“When things go wrong, consider what went right.” (Kristen Jordan Shamus) Some friends told me of a pastor they once had. He had no arms. When he came to eat at their home, he ate with his feet. Somehow, he even painted his house using his feet. During the Great Depression there was a saying, “We’ll just make do.” We adjusted, and it seemed to work. No car? We’ll walk. No home? Some neighbors took us in. And, they’re called, the good old days. ;-) Jack
FROM LBP IN PLYMOUTH: Re today's WW, have you seen this? (Google: Tell America it's great))====JACK: How refreshing! Sometimes we need to be reminded how GREAT America really is.
FROM TARMART REV: I remember a pastor telling a bunch of us younger ones, he walked all over town making calls on his parishioners, as he had no car in those earlier days. Never knew the size of the town, but have always remembered the illustration, "making do!"====JACK: When starting new churches pastors have to find temporary meeting places. You used a Jewish Temple. I've heard of using a funeral home and even a bar. The Lord's people know how to make-do.====REV: Read of the same as well . . . always found it interesting to read of the early Christians meeting in the catacombs of Rome. Wouldn't that be like meeting at a graveyard committal chapel today? Most likely somewhat nicer, I would envision it to be?====JACK: Some other unusual places for worship...an ice rink, a movie theater, in the back of a semi trailer, in a lumber warehouse. Joel Osteen fills a discarded basketball arena. My Winning Words Church meets on the computer.
FROM MV AT ML: I saw a movie about a woman who had no arms. She learned to drive, grocery shop, dress herself, put on makeup without arms. I bet she could have been a good soccer player! ====JACK: This week I saw a video of a toddler, with no arms, holding a fork with his toes and feeding himself. I continue to be amazed by people who "make do."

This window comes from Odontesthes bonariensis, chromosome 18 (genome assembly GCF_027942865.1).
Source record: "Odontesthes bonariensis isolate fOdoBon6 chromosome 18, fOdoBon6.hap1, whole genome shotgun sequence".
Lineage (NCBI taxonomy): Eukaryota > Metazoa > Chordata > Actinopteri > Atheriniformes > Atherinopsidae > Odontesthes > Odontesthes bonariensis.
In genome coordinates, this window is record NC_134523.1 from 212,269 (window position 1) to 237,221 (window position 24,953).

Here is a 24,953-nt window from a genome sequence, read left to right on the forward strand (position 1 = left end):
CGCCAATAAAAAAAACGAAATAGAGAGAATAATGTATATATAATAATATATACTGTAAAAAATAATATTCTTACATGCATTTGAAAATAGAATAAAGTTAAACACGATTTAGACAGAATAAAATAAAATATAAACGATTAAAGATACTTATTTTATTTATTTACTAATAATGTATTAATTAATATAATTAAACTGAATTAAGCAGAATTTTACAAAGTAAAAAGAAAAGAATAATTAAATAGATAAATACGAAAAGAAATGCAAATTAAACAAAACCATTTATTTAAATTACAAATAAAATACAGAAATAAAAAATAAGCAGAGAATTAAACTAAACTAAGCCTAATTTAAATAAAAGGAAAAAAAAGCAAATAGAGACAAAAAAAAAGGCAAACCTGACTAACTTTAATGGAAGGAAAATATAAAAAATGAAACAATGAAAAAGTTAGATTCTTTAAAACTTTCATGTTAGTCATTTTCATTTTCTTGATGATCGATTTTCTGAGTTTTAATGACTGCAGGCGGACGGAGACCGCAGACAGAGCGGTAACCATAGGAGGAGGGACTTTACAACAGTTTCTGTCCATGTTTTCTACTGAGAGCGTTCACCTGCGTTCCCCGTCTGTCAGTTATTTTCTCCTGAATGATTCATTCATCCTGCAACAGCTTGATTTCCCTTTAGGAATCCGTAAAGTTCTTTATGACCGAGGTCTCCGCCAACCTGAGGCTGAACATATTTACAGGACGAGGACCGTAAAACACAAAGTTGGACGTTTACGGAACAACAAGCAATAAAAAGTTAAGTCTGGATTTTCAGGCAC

FROM OUTHOUSE JUDY: I marvel at how God helps even the most "damaged" people to adjust and be made whole!====JACK: The damage is not always visible.
FROM BLAZING OAKS: Makes me think of Nick Vujicik, born with no arms or legs, and what marvelous inspirational speaker he is, and amazing what he is physically able to do as well; And now married with a healthy son. I have his video, "No Arms, No legs, No worries..." and another bio of him, and he is a gifted Christian, reaching so many. Our young people first got acquainted with him at the ABY convention in Boulder, CO. So many disabled seem to be able to use humor to cope. Yes, your WW are good advice for us all....there are always SOME positives. Consider them ... ====JACK: I have mixed feelings. One part of me says, "I don't think that I could deal with being in that situation." The other part of me is a more positive one, quoting St. Paul, "I can do all things through Christ who strengthens me."====OAKS: He almost committed suicide when he was about 10, but then thought of what that would do to his folks, and didn't want to hurt them! I'm sure there were many times that he cried bitter tears, but he says he prayed to grow legs, and even kept a pr. of shoes in his closet to show God he believed God could do this! I don't think any of us would WANT such horrible challenges to grow our faith!!!====JACK: Keeping the shoes available is really touching...better than the farmers who went to church and prayed for rain, but didn't bring umbrellas.
FROM DMF IN AV MN: Reminds me of this: https://www.youtube.com/watch?v=G3dXwfwKILo
FROM JF IN ARIZONA: This story reminds me of a similar experience I had when Cal and I were at our first church--Belvidere, IL A pastor, whom I think was then living in and serving a church in Chicago, came for a pastors' get-together at our church who also ate with his feet. I also remember that he had no coat because he had given his to someone he met on the bus who needed a coat. That was sometime in the years 1953-54 but has remained clearly in my mind since them. ====JACK: When I was an inner-mission chaplain in Chicago I made calls at Oak Forest (the poor farm). They had a wheel chair choir there, directed by Billy Burns who had no hands or feet. He lost them when they were frozen while he was living on the streets during the winter.